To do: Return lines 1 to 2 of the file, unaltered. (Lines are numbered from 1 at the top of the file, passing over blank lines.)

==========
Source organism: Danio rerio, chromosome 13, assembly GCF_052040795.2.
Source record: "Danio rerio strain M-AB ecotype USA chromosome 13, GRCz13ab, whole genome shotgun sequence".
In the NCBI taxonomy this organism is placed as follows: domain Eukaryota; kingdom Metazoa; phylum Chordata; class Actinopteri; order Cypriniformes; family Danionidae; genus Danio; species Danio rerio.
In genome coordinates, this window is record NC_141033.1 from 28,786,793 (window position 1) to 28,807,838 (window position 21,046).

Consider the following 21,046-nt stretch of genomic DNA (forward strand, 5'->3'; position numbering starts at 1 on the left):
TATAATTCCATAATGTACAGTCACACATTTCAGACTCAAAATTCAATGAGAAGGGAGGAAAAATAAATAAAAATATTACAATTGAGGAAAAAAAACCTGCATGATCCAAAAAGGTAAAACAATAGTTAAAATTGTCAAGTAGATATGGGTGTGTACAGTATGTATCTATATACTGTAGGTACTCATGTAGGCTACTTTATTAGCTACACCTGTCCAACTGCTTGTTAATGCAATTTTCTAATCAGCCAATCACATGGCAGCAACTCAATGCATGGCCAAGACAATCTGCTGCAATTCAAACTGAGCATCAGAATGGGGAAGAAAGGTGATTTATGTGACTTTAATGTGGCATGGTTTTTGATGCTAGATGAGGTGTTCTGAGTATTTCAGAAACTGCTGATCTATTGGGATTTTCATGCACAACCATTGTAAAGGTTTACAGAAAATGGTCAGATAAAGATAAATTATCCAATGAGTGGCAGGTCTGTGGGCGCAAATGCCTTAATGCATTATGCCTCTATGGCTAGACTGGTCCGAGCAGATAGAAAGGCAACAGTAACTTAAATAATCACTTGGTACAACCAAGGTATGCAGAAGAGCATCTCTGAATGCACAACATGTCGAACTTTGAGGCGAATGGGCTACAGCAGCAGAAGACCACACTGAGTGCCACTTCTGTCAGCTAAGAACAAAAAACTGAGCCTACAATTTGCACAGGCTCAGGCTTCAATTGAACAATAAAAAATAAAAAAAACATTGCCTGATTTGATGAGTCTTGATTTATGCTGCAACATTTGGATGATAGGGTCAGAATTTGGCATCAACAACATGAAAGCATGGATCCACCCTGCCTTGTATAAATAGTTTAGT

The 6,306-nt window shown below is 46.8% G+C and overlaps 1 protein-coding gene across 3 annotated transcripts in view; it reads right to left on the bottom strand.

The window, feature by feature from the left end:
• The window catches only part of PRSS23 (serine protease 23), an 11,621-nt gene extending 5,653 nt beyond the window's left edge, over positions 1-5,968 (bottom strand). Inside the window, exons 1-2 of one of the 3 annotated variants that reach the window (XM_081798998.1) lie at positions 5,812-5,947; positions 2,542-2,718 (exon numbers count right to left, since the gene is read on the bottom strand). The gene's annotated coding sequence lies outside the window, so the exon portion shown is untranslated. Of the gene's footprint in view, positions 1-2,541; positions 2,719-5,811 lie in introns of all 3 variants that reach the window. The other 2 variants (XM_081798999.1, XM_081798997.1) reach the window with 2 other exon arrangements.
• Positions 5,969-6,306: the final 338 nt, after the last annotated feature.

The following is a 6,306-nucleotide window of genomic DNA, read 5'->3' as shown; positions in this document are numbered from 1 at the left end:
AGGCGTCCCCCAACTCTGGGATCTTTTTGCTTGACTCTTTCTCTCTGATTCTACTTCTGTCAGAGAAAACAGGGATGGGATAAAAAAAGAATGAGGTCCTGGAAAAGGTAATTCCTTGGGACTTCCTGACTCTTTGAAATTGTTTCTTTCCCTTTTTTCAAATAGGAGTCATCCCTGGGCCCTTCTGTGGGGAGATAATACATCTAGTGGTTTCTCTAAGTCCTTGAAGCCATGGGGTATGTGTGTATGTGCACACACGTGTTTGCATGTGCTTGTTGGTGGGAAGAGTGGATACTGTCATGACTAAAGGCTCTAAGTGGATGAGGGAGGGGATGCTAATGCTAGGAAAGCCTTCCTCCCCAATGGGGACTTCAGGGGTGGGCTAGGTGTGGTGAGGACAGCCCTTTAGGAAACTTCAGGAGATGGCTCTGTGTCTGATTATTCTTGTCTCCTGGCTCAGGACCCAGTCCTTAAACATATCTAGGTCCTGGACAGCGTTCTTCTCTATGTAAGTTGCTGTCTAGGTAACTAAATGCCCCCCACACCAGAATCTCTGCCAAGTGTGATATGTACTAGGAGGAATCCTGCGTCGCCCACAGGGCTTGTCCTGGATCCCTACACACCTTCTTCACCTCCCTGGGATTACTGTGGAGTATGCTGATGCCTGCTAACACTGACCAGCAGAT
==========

Source organism: Danio rerio, chromosome 13, assembly GCF_052040795.2.
Source record: "Danio rerio strain M-AB ecotype USA chromosome 13, GRCz13ab, whole genome shotgun sequence".